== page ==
Home » SLAM-DUNC Abstracts 2022 » Replication of Implementing a Sit-to-Stand Exercise Program in an Assisted Living

Replication of Implementing a Sit-to-Stand Exercise Program in an Assisted Living

Author: Deborah B. Hummer, DNP, RN, MSN, GCNS-BC

National Hartford Center of Gerontological Nursing Excellence (NHCGNE)
Distinguished Educator in Gerontological Nursing
Assistant Professor, Nursing
McKenzie-Elliott School of Nursing
University of North Carolina at Pembroke
One University Drive
Pembroke, NC 28372


Purpose: The purpose of this quality improvement project aimed at replicating the implementation of a sit-to-stand exercise program in a small 20-bed Assisted Living (AL) facility in rural North Carolina.

Significance: As the geriatric population continues to increase, AL will continue to be a viable option for aging adults in the United States with an expected growth at a rate of 5.3% in the next six years (Grand View Research, 2021). One of the main reasons for placement in AL is functional decline and the subsequent need for assistance with activities of daily living (ADLs) (AHCA & NCAL, 2020). Healthy People 2030 reports that in 2018, only 41.3% of adults 65 years of age and older that suffer from reduced physical or cognitive function engaged in any type of physical activity. Research has demonstrated a strong positive correlation between elder individuals’ physical functioning and their ability to perform ADLs (Candela, Zucchetti, Ortega, Rabaglietti, & Magistro, 2015; Hall & McAuley, 2011).

Outcomes: The primary outcome was for the residents to maintain or improve function in performance of their ADLs. Even with the challenges of COVID-19, the AL staff and residents found a way to continue the exercise program with a high level of participation and thus prevent avoidable decline in residents’ independence with ADLs.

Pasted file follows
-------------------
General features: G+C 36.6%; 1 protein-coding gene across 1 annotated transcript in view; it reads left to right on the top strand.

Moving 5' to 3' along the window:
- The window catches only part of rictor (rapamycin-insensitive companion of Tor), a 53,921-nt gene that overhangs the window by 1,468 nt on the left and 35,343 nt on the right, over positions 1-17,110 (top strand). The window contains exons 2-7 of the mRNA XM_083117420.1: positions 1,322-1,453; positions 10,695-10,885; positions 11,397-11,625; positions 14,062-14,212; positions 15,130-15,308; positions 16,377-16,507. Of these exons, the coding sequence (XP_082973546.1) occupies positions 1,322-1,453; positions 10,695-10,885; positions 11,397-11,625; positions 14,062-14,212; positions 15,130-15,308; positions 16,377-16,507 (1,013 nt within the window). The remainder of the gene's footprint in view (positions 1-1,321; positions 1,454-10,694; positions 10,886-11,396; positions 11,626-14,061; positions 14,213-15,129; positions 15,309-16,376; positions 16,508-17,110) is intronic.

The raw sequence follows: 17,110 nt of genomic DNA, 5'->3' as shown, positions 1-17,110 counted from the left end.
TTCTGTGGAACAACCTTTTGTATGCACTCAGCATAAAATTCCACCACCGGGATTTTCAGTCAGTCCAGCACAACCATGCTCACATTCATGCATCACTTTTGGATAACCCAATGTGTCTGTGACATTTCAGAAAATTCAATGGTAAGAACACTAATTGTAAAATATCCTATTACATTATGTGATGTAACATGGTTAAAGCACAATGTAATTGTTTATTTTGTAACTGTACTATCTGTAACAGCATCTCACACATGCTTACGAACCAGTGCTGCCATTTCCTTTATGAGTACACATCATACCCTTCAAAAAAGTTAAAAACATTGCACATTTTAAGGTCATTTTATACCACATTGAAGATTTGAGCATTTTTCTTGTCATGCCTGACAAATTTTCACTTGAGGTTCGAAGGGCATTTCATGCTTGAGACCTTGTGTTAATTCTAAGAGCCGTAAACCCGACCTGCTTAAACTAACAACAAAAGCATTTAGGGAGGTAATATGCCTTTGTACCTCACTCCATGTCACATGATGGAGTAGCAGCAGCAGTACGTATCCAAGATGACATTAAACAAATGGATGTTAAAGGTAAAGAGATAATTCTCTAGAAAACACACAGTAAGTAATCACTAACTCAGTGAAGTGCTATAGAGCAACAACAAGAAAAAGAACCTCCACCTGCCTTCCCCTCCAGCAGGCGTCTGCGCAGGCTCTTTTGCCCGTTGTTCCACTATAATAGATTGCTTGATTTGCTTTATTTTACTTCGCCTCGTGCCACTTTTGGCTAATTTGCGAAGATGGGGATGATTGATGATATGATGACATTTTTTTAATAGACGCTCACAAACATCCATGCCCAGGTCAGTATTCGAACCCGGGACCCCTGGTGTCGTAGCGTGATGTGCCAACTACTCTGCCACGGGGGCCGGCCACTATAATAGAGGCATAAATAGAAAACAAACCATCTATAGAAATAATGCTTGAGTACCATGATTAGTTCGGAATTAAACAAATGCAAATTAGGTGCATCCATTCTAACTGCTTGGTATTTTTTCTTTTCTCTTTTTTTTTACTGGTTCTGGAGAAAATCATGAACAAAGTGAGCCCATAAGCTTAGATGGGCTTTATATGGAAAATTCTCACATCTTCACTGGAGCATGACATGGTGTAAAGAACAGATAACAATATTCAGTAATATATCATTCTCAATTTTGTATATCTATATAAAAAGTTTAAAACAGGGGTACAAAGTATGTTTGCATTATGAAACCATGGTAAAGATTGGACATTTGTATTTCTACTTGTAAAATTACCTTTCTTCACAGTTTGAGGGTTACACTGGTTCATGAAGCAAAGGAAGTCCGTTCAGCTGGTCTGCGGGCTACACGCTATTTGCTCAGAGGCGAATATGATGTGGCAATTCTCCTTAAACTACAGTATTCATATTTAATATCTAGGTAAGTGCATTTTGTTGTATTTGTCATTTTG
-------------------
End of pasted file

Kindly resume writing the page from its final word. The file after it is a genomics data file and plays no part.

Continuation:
Implications: The findings of this quality improvement project indicate that nursing staff can break the cycle of dependence in AL residents with a twice daily sit-to-stand exercise so that it becomes part of the residents’ daily routine.


American Health Care Association (AHCA) and National Center for Assisted Living (NCAL), (2020) Facts and Figures Retrieved from: https://www.ahcancal.org/Assisted-Living/Facts-and-Figures/Pages/default.aspx

Candela, F., Zucchetti, G., Ortega, E., Rabaglietti, E., & Magistro, D. (2015). Preventing Loss of Basic Activities of Daily Living and Instrumental Activities of Daily Living in Elderly: Identification of Individual Risk Factors in a Holistic Perspective. Holistic Nursing Practice29(5), 313–322. https://doi.org/10.1097/HNP.0000000000000106

Grand View Research (2021) U.S. Assisted Living Facility Market Size, Share & Trends Analysis Report, And Segment Forecasts, 2021 – 2027 Retrieved from: https://www.grandviewresearch.com/industry-analysis/us-assisted-living-facility-market

Hall, K. S., & McAuley, E. (2011). Examining indirect associations between physical activity, function, and disability in independent- and assisted-living residents. Journal of physical activity & health, 8(5), 716–723. https://doi.org/10.1123/jpah.8.5.716

Healthy People 2030 Retrieved from: https://health.gov/healthypeople/objectives-and-data/browse-objectives/older-adults/increase-proportion-older-adults-physical-or-cognitive-health-problems-who-get-physical-activity-oa-01